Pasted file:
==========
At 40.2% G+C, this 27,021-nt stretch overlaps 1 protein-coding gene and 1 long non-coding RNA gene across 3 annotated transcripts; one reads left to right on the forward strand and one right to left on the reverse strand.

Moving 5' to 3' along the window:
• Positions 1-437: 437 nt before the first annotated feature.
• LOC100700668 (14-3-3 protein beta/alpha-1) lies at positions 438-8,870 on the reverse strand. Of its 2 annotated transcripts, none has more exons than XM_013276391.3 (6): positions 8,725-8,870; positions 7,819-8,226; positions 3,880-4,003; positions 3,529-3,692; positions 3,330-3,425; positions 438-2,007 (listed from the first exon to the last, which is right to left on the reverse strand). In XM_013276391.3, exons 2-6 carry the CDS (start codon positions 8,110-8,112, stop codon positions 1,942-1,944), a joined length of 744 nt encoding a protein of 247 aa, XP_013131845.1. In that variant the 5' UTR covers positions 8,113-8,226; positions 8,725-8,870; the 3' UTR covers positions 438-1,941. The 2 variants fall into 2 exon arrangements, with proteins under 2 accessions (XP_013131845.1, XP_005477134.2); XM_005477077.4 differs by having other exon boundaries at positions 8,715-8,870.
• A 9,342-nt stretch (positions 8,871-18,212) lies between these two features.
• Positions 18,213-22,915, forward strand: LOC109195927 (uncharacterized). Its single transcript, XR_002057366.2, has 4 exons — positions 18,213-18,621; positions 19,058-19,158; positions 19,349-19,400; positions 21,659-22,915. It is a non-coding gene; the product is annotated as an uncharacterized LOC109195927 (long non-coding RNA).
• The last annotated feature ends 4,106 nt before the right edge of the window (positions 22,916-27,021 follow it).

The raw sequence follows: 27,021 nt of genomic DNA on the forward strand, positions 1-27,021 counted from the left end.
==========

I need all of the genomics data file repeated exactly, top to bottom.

At 40.2% G+C, this 27,021-nt stretch overlaps 1 protein-coding gene and 1 long non-coding RNA gene across 3 annotated transcripts; one reads left to right on the forward strand and one right to left on the reverse strand.

Moving 5' to 3' along the window:
• Positions 1-437: 437 nt before the first annotated feature.
• LOC100700668 (14-3-3 protein beta/alpha-1) lies at positions 438-8,870 on the reverse strand. Of its 2 annotated transcripts, none has more exons than XM_013276391.3 (6): positions 8,725-8,870; positions 7,819-8,226; positions 3,880-4,003; positions 3,529-3,692; positions 3,330-3,425; positions 438-2,007 (listed from the first exon to the last, which is right to left on the reverse strand). In XM_013276391.3, exons 2-6 carry the CDS (start codon positions 8,110-8,112, stop codon positions 1,942-1,944), a joined length of 744 nt encoding a protein of 247 aa, XP_013131845.1. In that variant the 5' UTR covers positions 8,113-8,226; positions 8,725-8,870; the 3' UTR covers positions 438-1,941. The 2 variants fall into 2 exon arrangements, with proteins under 2 accessions (XP_013131845.1, XP_005477134.2); XM_005477077.4 differs by having other exon boundaries at positions 8,715-8,870.
• A 9,342-nt stretch (positions 8,871-18,212) lies between these two features.
• Positions 18,213-22,915, forward strand: LOC109195927 (uncharacterized). Its single transcript, XR_002057366.2, has 4 exons — positions 18,213-18,621; positions 19,058-19,158; positions 19,349-19,400; positions 21,659-22,915. It is a non-coding gene; the product is annotated as an uncharacterized LOC109195927 (long non-coding RNA).
• The last annotated feature ends 4,106 nt before the right edge of the window (positions 22,916-27,021 follow it).

The raw sequence follows: 27,021 nt of genomic DNA on the forward strand, positions 1-27,021 counted from the left end.